This cube is a black plastic rubik's cube with holes on every cubie instead of stickers. There are a lot of tiles with pegs to stick in the holes, ranging from 1x1 tiles to 2x3 tiles. There are thousands of different bandage cubes that can be made from this one cube and set of colored tiles. After some initial experimenting and not being able to solve the first creation, it was apparent to me that I needed to start with some simple cases. A 1x1x3 bandaged column was constructed on an edge of the cube. Robert and I approached it Corners First—a fairly easy solve. I suppose pretty much any method would work.
Much has been discussed about this puzzle including difficulty rankings and solutions to various configurations at twistypuzzles.com.
Yesterday on my way home from Kaiser it became apparent that a 2x2x2 solution guide was necessary that could be the basis for solving parts of other puzzles. So last night it took shape. The 2x3x4 puzzle has 8 edges on the 2x4 sides that can be solved just like the corners of the 2x2x2. Actually they are easier than the 2x2x2 corners since on the 2x3x4 these 8 edges maintain their orientation. 2x2x2 Solution
This little puzzle has been much more challenging that anticipated. After some careful experimentation and documentation, I was able to solve it consistently, but did not have a fully developed strategy in place. Instead of patiently working with it longer, I got curious about how others were approaching it, so went to rline's tutorial and the twistypuzzles.com forum. rline has some great ideas about reducing the corners, and Konrad has a way to 3-cycle corners! Now my task is to create a page that documents my initial strategy, and also documents my final strategy. The only problem at this point is that I did not, nor do not, have either one. If only I had had another week off from work... :)
Long ago and far away in a land populated with street lights and police helicopters, lived two men named Jim and Bud. Their wives met working together and became friends. Jim and Bud became friends too and enjoyed relaxing on the weekends with Frisbees, racquet balls, and decks of cards. Eventually Bud left the land of street lights and police helicopters, and after a few years the two friends never saw one another at all. All this happening in the time before Facebook and email, they lost touch, and went their separate ways. Oh, of course they could have called or written, but they didn't. Well, Jim called once and tried to set up a visit, but Bud had some lame reason not to get together. Eventually though, many years later, they did get together a few times. It was good. No Frisbee, no racquet balls, no cards. Just stories and catching up. Well, the last Bud knew Jim was working with an organization called Faith Comes By Hearing, whose mission is to make audio Bibles available to people all over the world.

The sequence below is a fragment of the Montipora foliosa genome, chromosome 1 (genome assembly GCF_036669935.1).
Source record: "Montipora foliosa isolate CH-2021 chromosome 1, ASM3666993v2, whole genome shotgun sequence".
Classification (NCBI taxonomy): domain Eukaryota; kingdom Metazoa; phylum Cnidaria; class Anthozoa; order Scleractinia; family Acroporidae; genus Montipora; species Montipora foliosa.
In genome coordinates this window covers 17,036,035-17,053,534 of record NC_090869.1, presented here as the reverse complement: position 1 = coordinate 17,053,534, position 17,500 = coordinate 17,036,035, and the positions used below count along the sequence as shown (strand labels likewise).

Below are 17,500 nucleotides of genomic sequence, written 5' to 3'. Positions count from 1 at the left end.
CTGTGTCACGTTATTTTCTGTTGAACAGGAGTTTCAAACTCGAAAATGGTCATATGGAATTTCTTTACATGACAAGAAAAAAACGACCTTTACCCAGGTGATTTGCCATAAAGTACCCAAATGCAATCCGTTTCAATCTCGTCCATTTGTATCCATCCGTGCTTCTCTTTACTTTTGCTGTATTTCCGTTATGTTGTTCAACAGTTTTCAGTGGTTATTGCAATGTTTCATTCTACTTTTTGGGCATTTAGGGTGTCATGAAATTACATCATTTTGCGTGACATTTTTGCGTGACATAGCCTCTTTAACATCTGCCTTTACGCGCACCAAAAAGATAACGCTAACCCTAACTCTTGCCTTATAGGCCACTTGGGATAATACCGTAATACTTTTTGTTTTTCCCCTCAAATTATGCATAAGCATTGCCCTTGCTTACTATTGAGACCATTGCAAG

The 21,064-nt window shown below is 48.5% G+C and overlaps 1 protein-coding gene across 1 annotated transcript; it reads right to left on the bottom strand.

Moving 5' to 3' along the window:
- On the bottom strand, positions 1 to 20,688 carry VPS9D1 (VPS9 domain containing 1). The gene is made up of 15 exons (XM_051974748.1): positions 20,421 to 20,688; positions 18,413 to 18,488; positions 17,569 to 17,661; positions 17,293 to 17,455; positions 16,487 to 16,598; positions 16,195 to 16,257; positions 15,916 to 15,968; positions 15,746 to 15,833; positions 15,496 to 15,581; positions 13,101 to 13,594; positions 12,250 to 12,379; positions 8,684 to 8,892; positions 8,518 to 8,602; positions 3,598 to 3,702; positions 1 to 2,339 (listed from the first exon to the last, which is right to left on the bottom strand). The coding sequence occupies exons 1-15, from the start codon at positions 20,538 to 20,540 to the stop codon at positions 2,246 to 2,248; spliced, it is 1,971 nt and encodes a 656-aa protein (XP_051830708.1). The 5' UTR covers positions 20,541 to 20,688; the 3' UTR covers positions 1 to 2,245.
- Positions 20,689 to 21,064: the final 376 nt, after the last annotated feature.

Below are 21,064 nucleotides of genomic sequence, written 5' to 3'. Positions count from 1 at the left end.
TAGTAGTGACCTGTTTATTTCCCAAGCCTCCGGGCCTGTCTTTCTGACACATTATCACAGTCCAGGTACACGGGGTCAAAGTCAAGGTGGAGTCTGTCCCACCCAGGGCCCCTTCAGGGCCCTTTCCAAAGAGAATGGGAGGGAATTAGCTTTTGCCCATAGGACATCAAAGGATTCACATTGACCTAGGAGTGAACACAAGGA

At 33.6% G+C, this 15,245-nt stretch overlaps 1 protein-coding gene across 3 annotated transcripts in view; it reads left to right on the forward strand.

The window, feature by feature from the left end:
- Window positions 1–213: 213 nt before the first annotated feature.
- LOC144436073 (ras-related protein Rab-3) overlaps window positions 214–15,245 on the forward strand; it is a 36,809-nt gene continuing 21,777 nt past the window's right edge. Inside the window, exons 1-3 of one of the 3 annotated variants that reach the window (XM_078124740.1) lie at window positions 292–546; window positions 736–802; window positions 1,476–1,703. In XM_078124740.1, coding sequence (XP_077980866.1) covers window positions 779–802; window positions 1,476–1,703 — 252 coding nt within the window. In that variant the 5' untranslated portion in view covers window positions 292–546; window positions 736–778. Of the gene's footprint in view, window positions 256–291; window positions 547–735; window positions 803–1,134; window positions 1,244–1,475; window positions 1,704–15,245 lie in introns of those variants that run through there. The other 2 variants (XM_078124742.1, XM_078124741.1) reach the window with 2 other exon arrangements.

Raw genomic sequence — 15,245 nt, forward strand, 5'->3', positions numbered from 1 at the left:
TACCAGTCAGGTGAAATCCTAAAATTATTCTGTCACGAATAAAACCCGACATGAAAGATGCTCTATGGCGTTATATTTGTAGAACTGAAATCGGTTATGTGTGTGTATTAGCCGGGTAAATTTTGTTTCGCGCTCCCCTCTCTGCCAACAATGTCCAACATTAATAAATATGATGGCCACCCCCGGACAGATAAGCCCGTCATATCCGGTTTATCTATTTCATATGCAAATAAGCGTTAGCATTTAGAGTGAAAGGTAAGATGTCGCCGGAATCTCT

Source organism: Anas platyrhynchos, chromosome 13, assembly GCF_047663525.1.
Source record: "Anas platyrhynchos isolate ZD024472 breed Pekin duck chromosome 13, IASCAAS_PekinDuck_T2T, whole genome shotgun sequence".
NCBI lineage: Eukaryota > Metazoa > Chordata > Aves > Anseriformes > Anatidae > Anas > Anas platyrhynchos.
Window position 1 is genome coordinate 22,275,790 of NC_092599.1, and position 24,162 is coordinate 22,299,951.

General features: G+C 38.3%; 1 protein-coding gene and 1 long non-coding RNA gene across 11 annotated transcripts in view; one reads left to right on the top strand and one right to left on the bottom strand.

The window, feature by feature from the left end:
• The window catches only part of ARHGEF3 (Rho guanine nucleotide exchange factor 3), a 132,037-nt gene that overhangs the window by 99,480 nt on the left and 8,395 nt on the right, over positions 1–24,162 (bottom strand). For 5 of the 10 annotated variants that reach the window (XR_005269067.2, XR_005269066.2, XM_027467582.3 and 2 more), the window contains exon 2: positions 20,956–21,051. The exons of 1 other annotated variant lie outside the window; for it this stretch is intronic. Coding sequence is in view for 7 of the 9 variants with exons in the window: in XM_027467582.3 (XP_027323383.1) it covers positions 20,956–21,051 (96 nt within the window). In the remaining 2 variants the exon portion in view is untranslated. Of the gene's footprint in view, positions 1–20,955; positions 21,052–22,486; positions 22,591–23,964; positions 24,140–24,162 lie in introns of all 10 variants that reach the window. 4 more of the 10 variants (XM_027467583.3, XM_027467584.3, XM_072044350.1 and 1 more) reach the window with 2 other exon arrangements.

Once upon a time in a land not very far away there lived a young man that wanted to become a Bible translator for a group of people in the world that did not have the Bible in their own language yet. Although this particular young man ended up going a different direction in life, he maintained his admiration for those who did go down that path, and wants to share about an organization whose mission is to make God's Word available to every language group in the world. At the time of this writing there is a link at the upper right to the organization—Wycliffe Bible Translators.
Puzzled? What is so puzzling? All the twisty puzzles on my desk. Various Rubik's cube type puzzles with a multitude of sticker variations. Different dimensions from 2x2x2 to the V-Cube 7x7x7. And really different dimensions like a 2x2x4, 3x3x1, 3x3x2, 2x3x4, 4x4x6. Different shapes too like tetrahedrons, octahedrons, and dodecahedrons. It goes on. Then there are the circle puzzles—not round puzzles—puzzles with circles on the faces, in which some of the pieces in the circle move with the face and on other faces they don't. Shape-shifting puzzles, jumbling puzzles, it goes on and on. Puzzled.